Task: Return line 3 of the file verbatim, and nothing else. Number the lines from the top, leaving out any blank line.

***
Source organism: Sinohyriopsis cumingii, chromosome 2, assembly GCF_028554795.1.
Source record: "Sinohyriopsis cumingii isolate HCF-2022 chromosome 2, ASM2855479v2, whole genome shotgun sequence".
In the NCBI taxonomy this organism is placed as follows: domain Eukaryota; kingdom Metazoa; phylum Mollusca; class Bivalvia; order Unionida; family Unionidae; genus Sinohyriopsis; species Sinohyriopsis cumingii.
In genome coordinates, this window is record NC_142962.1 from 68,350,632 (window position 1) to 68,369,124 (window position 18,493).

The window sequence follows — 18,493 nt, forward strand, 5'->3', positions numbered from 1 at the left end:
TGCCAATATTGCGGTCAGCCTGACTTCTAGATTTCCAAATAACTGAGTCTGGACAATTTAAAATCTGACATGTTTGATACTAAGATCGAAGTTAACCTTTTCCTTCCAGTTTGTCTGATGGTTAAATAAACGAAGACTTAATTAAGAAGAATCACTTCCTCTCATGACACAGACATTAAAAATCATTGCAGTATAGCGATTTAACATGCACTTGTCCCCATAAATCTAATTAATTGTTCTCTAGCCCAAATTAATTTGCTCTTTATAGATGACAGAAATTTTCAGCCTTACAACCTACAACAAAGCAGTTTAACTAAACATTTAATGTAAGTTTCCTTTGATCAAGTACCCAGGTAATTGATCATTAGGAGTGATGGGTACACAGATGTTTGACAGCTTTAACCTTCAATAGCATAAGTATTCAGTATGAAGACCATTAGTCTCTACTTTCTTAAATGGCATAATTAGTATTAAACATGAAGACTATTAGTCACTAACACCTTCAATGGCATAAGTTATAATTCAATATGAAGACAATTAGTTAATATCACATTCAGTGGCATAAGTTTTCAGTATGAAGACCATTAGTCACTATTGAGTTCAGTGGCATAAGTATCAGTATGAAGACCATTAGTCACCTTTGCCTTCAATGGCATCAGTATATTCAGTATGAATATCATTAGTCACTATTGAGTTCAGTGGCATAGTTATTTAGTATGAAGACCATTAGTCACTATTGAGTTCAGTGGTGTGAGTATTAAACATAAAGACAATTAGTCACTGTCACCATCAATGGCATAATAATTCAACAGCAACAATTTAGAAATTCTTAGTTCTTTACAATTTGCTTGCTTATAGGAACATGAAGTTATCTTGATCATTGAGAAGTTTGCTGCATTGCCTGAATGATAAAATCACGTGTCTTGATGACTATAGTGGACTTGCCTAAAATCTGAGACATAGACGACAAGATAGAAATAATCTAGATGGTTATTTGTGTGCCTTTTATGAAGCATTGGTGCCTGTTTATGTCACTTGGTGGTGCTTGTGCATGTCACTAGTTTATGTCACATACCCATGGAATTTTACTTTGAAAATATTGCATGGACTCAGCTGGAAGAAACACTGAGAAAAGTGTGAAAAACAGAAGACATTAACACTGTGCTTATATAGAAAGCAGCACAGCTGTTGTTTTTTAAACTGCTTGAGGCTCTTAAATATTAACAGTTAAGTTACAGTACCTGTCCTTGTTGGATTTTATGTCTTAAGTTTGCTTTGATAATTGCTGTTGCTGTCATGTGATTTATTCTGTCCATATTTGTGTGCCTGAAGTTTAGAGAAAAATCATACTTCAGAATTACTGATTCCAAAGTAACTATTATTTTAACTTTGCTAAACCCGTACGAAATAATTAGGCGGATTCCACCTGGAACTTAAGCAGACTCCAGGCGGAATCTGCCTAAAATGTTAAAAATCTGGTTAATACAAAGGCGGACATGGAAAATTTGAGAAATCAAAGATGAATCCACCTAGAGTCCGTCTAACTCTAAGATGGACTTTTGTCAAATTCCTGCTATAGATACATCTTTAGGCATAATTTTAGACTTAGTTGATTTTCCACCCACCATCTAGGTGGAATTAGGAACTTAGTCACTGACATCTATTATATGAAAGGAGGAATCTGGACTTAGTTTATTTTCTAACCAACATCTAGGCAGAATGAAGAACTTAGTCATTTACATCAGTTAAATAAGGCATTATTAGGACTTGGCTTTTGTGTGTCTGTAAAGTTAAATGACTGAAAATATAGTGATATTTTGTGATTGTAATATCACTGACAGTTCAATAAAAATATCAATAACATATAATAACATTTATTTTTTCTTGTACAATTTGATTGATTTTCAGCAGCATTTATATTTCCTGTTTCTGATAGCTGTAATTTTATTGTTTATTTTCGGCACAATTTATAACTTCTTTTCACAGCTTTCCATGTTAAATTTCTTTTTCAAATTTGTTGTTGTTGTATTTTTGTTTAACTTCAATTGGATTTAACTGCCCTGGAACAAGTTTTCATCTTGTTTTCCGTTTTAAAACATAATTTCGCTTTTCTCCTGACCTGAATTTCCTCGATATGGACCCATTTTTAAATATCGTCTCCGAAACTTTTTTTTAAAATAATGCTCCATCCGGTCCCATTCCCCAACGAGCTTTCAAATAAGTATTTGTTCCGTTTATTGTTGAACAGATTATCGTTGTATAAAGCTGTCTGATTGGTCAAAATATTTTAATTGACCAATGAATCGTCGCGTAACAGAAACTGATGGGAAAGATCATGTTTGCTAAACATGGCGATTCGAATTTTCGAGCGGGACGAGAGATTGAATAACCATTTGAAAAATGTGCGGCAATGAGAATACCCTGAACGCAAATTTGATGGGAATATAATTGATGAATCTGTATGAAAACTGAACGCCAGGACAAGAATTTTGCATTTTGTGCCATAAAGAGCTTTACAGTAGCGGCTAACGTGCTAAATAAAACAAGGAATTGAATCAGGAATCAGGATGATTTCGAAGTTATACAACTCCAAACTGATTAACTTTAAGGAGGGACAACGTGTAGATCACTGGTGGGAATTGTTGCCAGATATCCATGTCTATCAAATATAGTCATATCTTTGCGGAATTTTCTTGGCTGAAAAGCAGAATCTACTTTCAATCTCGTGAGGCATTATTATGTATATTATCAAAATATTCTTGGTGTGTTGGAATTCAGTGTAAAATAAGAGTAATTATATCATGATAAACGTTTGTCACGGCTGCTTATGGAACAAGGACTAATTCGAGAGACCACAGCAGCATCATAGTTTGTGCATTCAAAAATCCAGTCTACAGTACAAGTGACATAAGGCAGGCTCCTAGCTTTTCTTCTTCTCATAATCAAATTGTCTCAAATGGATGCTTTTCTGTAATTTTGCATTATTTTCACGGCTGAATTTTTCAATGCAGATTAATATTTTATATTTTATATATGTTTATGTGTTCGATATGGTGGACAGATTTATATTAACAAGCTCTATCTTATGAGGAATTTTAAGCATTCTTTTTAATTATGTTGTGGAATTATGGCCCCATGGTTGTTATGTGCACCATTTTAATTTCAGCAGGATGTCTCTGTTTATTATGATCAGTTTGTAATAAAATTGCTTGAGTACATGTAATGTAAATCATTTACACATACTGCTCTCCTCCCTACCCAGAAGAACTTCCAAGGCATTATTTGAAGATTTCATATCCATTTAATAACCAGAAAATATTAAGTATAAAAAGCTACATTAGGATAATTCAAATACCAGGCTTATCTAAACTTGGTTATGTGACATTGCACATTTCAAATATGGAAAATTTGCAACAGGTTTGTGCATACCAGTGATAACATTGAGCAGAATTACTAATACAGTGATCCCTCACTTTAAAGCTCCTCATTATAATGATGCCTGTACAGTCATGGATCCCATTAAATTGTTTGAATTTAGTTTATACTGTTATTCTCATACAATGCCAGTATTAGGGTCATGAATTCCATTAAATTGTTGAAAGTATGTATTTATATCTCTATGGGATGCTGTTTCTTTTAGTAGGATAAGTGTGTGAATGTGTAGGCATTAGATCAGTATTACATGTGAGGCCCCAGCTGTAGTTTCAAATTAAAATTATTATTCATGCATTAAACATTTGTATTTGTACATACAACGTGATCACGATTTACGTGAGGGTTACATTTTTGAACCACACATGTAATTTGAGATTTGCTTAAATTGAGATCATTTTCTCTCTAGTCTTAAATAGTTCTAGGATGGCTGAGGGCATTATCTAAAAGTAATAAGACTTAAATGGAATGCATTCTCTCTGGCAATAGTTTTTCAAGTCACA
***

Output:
In the NCBI taxonomy this organism is placed as follows: domain Eukaryota; kingdom Metazoa; phylum Mollusca; class Bivalvia; order Unionida; family Unionidae; genus Sinohyriopsis; species Sinohyriopsis cumingii.